Your hearing aids aren’t sounding right even though you just changed the batteries. Everything seems distant, dull, and not right. It’s like you can’t hear the full sound you’re supposed to be experiencing. When you try to diagnose the issue with a basic Google search, the most plausible solution seems to be a low battery. Which frustrates you because you charge the batteries every night.
And yet, here you are, struggling to hear your group of friends have a conversation near you. You got hearing aids to avoid this exact circumstance. Before you get too mad with your hearing aids, there’s one more cause for this diminished sound you may want to check: your own earwax.
You’re Hearing Aids Reside in Your Ears
Your ears are the place where your hearing aids reside under typical circumstances. Even when you wear an over-the-ear design, there’s at least contact with your ear canal. And for ideal performance, other versions have been designed to be positioned directly in the ear canal. No matter where your hearing aid is situated, it will be close to an ever-present neighbor: earwax.
A Shield Against Earwax
Now, earwax does some important things for the health of your ears ((numerous infection can actually be avoided because of the antibacterial and anti-fungal properties of earwax, according to various studies). So earwax is not a bad thing.
But earwax and hearing aids don’t always get along quite as well–the moisture in earwax, especially, can interfere with the normal operation of hearing aids. Fortunately, that earwax is predictable and manufacturers are well mindful of it.
So modern hearing aids have safeguards, known as wax guards, created to prevent earwax from impacting the normal function of your device. And the “weak” sound may be caused by these wax guards.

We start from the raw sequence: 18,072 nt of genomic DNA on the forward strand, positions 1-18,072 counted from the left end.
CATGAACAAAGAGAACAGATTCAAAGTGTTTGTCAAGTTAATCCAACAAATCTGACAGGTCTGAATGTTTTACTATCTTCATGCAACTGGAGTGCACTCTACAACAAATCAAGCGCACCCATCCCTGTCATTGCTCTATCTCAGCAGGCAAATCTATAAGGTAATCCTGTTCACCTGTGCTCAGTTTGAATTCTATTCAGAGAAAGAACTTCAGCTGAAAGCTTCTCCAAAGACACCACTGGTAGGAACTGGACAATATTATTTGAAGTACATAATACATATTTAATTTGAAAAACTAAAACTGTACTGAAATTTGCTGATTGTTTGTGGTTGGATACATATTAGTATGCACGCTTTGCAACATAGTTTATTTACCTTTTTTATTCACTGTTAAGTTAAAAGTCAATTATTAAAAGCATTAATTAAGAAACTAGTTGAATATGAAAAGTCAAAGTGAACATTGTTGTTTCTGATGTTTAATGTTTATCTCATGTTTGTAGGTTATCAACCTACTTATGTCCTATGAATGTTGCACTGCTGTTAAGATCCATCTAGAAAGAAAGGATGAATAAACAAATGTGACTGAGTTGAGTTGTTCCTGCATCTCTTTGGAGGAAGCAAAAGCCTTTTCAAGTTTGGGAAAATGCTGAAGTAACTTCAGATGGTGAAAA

Wax Guard Etiquette
There is a little piece of technology inside your hearing aid called a wax guard. The concept is that the wax guard allows sound to pass through, but not wax. Wax guards are important for your hearing aid to continue working correctly. But issues can be caused by the wax guard itself in some cases:
- A professional check and clean is needed: At least once a year you need to get your hearing aid professionally cleaned and checked to be certain it’s functioning properly. You should also think about getting your hearing examined on a regular basis to be certain your hearing hasn’t changed at all.
- You have replaced your wax guard with the incorrect model: Each model and maker has a different wax guard. Sound that is “weak” can be the outcome if you purchase the wrong wax guard for your model.
- You haven’t replaced your wax guard for some time: Wax guards need replacing like any other filter. A wax guard can only be cleaned so many times. When cleaning no longer does the trick, you might have to change your wax guard (you can get a specialized toolkit to make this process smoother).
- Your hearing aid shell needs to be cleaned: When you’re switching your earwax guard, it’s important that your hearing aid shell be correctly cleaned as well. If your device shell is covered with earwax, it’s possible, while you’re swapping out the wax guard, some of the earwax gets into the interior of the hearing aid (and, naturally, this would hamper the function of the hearing aid).
- Cleaning your earwax guard needs to be done once every month: it’s been too long since you last cleaned them. Much like any filter, a wax guard can ultimately become clogged with the very thing it’s been tasked with eliminating. Every every so often, you’ll have to clean the guard or the wax stuck in it will start to block sound waves and damage your hearing.
If you buy a new hearing aid guard, it will probably come with instructions, so it’s a good plan to follow those instructions to the best of your ability.
After I Switch Out my Earwax Guard
You should observe substantially better sound quality after you change your wax guard. Hearing and following conversation should get much better. And if you’ve been dealing with inferior sound quality from your hearing aids, this can be a real relief.
Much like any complex device, hearing aids do call for some routine upkeep, and there’s certainly a learning curve involved. So don’t forget: if your hearing aid is sounding weak and your batteries are fully charged, it may be time to change your earwax guard.